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Desert Island Chef: Carl Sullivan of the Scottish Antique & Arts Centre

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Carl Sullivan, head chef at the Scottish Antique & Arts Centre at Abernyte, always make sure he’s playing country music when he’s cooking, discovers Caroline Lindsay

Q Desert island food?

A Doughnuts – can’t beat a fresh cream and strawberry jam doughnut.

Q Favourite TV chef?

A Brian Turner – old school with a modern twist.

Q Favourite cook book?

A Cuisine Naturelle by Anton Mossiman. In his recipes, the main focus is the flavour of the food itself, and does without ingredients such as butter, cream or alcohol.

Q Favourite ingredient y?

A Garlic – I just love it!

Q Most hated ingredient?

A Curry powder – so easy to make your own using all different spices, and it tastes so much better!

Q Perfect dinner guest?

A: Muhammad Ali – what a conversation that would be. Sport, politics, religion and all from the best sportsman, in my opinion, ever.

Q Favourite kitchen gadget?

A Robot Chef – need I say more?

Q Favourite music to cook to?

A Country music – it keeps me calm and relaxes me.

Q Perfect menu?

A Mussels – roast duck – strawberry tart.

Q Favourite country for food?

A: India. Spice , texture, flavour, colour and culture – what’s not to love?

Q Favourite chef, alive or dead?

A Delia! Her recipes are straightforward and always spot on.

Q Favourite culinary season?

A Summer – so much more choice of fresh food.

Q Salt or pepper?

A Both as they help to enhance the flavour of food, but maybe a little less salt these days.

Q Favourite herb?

A Thyme – it complements and adds to the flavour of so many different dishes, from slow cooked roasts to cassoulets and stews. No kitchen should be without the heady, aromatic flavour of thyme. There are many different varieties, both cultivated and wild, with flavours of mint, caraway, lemon, and stronger varieties that taste more akin to oregano.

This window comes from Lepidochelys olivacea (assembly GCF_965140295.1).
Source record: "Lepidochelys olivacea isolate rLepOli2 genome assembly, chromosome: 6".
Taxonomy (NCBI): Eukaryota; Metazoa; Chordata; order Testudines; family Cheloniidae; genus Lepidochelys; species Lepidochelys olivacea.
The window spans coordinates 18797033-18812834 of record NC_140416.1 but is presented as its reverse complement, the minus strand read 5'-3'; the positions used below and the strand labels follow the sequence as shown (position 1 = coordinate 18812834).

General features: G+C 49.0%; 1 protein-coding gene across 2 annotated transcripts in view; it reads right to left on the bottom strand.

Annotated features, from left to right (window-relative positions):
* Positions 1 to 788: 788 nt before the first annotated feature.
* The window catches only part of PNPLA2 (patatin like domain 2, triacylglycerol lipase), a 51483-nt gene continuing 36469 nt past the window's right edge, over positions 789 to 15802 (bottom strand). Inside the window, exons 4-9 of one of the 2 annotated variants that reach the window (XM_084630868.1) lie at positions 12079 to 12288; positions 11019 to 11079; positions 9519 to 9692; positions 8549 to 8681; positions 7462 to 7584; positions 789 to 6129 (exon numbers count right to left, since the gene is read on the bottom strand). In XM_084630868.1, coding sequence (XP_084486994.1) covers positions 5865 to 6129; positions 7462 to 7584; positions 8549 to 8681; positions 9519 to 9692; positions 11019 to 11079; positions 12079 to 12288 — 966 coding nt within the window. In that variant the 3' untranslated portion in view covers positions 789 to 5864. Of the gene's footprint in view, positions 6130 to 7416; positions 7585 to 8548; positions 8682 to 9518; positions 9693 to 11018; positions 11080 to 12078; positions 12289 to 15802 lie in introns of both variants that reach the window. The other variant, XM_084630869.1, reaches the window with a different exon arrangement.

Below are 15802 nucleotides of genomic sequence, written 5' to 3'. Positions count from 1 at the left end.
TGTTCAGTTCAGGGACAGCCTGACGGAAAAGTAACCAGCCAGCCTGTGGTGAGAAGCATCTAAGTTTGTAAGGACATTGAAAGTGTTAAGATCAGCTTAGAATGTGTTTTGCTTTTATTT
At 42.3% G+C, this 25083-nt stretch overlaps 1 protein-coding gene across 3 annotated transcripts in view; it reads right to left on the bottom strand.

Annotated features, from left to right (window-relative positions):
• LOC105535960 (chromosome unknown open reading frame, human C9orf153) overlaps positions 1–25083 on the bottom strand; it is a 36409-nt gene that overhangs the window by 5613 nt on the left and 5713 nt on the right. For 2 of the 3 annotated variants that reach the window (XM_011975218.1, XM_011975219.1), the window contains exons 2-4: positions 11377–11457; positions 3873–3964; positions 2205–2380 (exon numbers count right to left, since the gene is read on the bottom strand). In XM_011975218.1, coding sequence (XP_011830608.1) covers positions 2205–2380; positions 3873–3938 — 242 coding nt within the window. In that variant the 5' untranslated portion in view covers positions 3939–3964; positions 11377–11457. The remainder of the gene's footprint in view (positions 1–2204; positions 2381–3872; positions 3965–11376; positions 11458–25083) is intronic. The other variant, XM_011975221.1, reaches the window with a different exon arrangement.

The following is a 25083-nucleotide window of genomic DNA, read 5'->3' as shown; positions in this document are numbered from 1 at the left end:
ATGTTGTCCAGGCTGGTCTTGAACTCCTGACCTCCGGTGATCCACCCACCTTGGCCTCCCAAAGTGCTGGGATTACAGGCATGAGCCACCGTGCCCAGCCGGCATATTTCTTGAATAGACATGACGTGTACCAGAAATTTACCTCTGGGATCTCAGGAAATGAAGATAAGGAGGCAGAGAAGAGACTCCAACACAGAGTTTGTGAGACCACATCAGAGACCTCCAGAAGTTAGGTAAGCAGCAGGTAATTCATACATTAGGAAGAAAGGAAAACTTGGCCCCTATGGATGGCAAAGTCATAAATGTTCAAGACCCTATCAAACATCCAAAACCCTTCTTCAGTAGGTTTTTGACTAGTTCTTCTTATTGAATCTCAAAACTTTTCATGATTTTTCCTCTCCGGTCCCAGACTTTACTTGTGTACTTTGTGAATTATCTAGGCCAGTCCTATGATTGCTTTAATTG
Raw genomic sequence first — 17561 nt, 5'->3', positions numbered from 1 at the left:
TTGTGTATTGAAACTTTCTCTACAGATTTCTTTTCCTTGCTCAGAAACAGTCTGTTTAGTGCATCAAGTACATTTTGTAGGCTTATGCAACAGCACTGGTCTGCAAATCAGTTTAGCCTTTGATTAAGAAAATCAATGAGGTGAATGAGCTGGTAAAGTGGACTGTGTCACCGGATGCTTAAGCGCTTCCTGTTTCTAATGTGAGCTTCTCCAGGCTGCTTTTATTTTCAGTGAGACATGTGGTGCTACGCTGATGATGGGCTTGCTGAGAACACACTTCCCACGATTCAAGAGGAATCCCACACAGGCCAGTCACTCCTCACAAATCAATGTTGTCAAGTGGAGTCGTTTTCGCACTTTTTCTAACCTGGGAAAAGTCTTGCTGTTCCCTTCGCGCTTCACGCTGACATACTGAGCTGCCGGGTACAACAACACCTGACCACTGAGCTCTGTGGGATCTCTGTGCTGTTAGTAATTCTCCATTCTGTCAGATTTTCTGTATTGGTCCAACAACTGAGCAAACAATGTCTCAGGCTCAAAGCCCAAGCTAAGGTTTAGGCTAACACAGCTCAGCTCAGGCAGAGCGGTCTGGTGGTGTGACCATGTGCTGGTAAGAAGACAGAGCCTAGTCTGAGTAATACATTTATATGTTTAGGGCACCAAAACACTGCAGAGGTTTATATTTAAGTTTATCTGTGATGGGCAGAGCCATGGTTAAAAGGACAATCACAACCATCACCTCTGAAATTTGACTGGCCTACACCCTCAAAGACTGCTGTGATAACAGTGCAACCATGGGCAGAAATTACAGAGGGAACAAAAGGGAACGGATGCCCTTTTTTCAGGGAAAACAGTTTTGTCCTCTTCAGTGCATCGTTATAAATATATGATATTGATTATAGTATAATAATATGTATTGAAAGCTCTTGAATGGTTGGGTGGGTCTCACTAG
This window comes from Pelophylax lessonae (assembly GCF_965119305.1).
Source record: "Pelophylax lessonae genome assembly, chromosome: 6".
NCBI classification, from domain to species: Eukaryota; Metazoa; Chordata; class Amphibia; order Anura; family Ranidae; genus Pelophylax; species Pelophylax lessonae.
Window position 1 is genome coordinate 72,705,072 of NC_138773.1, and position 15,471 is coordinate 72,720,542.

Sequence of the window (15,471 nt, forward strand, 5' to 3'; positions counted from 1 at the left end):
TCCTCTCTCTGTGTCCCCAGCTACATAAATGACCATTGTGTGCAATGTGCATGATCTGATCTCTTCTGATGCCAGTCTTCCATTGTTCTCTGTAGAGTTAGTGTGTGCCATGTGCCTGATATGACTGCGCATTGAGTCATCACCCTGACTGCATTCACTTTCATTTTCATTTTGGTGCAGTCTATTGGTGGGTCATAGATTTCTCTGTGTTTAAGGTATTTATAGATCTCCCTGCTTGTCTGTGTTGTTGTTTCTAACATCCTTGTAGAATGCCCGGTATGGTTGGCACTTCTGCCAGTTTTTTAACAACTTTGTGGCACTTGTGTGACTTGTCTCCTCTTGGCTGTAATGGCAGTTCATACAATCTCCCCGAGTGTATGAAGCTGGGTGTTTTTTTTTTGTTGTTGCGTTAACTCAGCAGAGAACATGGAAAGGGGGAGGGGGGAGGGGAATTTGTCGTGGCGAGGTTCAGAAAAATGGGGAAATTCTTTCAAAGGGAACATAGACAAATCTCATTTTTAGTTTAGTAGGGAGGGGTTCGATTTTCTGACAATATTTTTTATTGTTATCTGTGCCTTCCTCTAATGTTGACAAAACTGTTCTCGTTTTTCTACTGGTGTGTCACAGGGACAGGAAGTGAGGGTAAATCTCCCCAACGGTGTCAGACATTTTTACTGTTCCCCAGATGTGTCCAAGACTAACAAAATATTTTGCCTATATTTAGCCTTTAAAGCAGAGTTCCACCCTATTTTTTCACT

Q Favourite spice?

A Cumin – this warm and slightly bitter spice is derived from the seed of the cumin plant and adds wonderful fragrant flavour to curries, Mexican dishes and Moroccan lamb dishes.

Q Favourite way to cook the humble potato?

A Roasted in goose fat.

Q Favourite go-to recipe if you’re in a hurry?

A Omelette – I love eggs and you can fling anything in an omelette, cheese, peppers, mushrooms, onions and spices, and it will always taste fabulous.

Q Favourite health food?

A Water.

Q Ideal picnic dish?

A Pork pie.

Q Ideal BBQ food?

A Slow cooked BBQ pork loin.

Q Are you critical of the food when you’re dining out?

A I really try not to be critical, but sometimes you have no choice.

Q Do you tip in restaurants?

A Yes, all the time, except where service charge is included.

Q Top tip for failsafe cooking?

A Patience.

Q Worst cooking sin in your opinion?

A Over seasoning and over cooking – it can ruin a meal!


Lamb and Stornoway black pudding croquettes


Makes 8

2 medium lamb shanks

150g diced onion

150g diced leek

150g carrot

3 sprigs of thyme

100g black pudding, minced

8 leaves of mint

Salt and pepper

Box of breadcrumbs

175ml red meat stock

250ml red wine

75g redcurrant jelly

Cornflour if necessary


Preheat oven to 175C.

Seal lamb shanks in a deep oven tray, add onion, leek, carrot and thyme. Cook slowly for 10 minutes, then add the red wine and stock.

Cover with tin foil, and put into the oven for two hours at 175C.

Take it out of the oven and let it cool. Remove meat from the bone and pull apart, then add black pudding, mint and seasoning.

Leave in the fridge for two hours.

Roll into eight croquettes, breadcrumb them and deep fry until golden brown.

Sieve the stock and red wine into a saucepan, add redcurrant jelly and reduce. Use a teaspoon of cornflour to thicken if necessary.


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